PS4 Remote Play, Put To The TestS

The PlayStation 4's Remote Play functionality might be one of the system's coolest features, at least in theory: the idea of being able to switch between the big screen and the Vita for just about any game is undeniably appealing to a ton of people—especially the ones who share their televisions with loved ones or other nuisances.

The good news is this: when Remote Play works, it works well. You can play tons of PS4 games on your Vita smoothly and without interruption, and they look pretty damn good on the Vita's small screen.

The bad news is that after extensive testing over the past two days, I've found that, in its current state, Remote Play is inconsistent. It won't work at all on our office Internet, it's laggy and choppy on Stephen's slow Brooklyn connection, and even on my home network, which is rather fast, I can't move very far from my television without losing connection.

Let's start with the good: sitting in my living room, six or seven feet away from my television, I was able to play through games like Assassin's Creed IV and Battlefield 4 on my Vita without an issue. The Vita will mirror whatever is on the screen, and players can use the Vita as either their main screen, their controller, or both.

Here's what it looks like in my apartment:

PS4 Remote Play, Put To The Test

Sometimes, during my tests, there was a slight delay between what was on the television and what was on the Vita, but it wasn't significant. Fractions of seconds. For a game like Madden, though, that could be annoying—try to imagine hearing announcers talking on your TV and then on your Vita just a tiny bit later, and you'll get what I'm saying. (Muting one machine solves that problem pretty easily.)

Another small annoyance: since the Vita doesn't have two back triggers, different games use different button configurations to account for that. Some of those configurations require the back touchpad of the Vita, which is very easy to accidentally bump and touch. (Especially if you're not wearing pants, and you decide to rest the Vita on your knee like you might with a controller.)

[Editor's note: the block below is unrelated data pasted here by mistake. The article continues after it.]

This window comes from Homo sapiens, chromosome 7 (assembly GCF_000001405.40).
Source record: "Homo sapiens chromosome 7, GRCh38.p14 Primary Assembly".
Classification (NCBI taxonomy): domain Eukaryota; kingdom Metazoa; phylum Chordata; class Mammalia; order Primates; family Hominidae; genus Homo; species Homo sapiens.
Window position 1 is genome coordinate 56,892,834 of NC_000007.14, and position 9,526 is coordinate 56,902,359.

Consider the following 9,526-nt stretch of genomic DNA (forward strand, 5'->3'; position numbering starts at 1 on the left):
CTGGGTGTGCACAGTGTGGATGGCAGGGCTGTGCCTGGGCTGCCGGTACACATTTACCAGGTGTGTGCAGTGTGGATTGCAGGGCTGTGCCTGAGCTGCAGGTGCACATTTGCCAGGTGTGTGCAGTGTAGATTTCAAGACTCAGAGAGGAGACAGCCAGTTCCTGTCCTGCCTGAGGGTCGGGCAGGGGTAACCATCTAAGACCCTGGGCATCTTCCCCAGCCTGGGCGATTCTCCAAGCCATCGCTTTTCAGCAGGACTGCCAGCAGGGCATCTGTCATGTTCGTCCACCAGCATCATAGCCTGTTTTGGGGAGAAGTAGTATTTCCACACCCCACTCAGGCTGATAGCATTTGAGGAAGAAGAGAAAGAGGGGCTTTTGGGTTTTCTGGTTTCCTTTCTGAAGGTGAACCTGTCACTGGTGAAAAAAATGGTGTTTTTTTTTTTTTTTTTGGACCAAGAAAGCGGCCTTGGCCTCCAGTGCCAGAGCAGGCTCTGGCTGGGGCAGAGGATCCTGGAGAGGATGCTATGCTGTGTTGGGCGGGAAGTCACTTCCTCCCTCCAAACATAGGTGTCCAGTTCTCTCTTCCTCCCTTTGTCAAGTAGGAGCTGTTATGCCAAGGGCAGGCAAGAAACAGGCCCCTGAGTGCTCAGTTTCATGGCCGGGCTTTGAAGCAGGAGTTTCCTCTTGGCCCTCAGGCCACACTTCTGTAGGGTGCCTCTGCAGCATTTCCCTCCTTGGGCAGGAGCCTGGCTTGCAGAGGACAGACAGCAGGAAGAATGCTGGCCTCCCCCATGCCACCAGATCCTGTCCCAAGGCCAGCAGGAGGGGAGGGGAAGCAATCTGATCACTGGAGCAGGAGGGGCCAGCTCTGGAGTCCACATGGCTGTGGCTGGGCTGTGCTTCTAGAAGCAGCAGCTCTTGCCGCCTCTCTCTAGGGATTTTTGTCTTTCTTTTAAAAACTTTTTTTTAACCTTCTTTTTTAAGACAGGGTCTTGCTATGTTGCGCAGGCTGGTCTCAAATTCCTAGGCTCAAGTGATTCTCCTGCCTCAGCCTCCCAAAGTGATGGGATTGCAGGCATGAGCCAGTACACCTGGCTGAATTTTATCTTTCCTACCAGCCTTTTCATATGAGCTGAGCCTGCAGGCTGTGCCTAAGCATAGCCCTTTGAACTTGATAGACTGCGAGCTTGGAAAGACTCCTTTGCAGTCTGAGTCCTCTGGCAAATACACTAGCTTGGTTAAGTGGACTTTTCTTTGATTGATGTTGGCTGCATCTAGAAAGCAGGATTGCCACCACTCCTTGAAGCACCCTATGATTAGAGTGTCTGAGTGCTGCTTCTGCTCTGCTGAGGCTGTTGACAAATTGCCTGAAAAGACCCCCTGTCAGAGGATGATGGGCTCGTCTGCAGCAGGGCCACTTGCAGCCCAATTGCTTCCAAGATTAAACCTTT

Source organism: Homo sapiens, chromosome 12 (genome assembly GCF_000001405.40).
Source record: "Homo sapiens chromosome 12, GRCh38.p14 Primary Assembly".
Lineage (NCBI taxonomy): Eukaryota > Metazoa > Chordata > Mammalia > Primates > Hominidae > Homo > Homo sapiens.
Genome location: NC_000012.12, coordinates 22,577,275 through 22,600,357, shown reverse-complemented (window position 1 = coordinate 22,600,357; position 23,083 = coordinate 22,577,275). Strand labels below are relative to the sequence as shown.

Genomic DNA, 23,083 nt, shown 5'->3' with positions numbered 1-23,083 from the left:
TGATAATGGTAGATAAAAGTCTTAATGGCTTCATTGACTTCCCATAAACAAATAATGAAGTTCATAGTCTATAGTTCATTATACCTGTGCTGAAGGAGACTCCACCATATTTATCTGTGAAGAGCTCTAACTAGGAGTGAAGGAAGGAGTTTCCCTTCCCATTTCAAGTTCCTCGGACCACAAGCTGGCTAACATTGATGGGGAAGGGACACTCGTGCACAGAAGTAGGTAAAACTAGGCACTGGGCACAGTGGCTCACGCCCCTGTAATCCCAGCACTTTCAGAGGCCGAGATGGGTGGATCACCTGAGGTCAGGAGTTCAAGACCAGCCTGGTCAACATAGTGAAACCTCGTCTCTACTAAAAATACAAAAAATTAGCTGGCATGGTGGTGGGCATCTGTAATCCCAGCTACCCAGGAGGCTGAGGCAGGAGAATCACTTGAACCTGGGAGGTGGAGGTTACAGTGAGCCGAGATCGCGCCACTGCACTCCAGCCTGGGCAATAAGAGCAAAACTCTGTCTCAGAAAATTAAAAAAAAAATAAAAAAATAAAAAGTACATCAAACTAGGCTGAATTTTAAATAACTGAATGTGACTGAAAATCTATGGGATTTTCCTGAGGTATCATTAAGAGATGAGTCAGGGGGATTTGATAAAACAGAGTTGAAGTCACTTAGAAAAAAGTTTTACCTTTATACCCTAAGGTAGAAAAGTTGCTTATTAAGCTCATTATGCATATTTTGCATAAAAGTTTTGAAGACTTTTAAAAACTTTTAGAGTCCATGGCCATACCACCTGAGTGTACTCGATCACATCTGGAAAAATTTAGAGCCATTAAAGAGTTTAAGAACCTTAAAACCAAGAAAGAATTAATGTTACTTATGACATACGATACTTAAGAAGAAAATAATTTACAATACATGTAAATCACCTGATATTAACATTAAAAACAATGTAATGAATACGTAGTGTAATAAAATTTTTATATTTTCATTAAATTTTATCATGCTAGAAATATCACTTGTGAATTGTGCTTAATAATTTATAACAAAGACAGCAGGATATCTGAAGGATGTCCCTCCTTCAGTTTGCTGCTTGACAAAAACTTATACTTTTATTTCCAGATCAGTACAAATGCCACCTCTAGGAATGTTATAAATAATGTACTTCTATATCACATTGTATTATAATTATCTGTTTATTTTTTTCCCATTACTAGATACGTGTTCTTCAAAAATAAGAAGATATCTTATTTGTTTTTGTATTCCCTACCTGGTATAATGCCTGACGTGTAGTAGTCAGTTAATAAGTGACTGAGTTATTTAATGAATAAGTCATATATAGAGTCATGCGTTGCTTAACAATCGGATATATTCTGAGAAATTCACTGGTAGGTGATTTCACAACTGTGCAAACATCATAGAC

Those niggles aside, games ran smoothly for me—at least within a short radius. When testing the system in different parts of my apartment, I found that games would occasionally lag at the 15-20-feet range, and shut off entirely after 20 feet or so. Here's what happened when I tried to take a Madden session from my living room to my bathroom, about 25 feet away from my PS4.

PS4 Remote Play, Put To The Test

Next-gen pixels! (A few seconds later, it disconnected.)

In case you're wondering, my home connection speed, according to the PS4's connection test, downloads at 15.1 megabits per second and uploads at 1.0 megabits per second.

In the office, we couldn't get Remote Play working at all, but you might chalk that up to Internet issues involving our office firewall: we're still looking into what happened there.

Sony recommends that you keep your Vita and PS4 on the same WiFi network for optimal use, but just for kicks, I also tested with other Kotaku staffers to see if we could get this thing working with different WiFi networks. Could Patricia use her Vita from San Francisco to control my PS4 in NYC? Nope. Could I use my Vita from uptown Manhattan to control Evan's PS4 downtown? Nope. Other permutations were equally unsuccessful.

So here's the verdict: right out of the box, Remote Play works well if you want to sit in the living room, playing PS4 games on a portable screen. Try to move much further, though, and you might have problems. At least for now.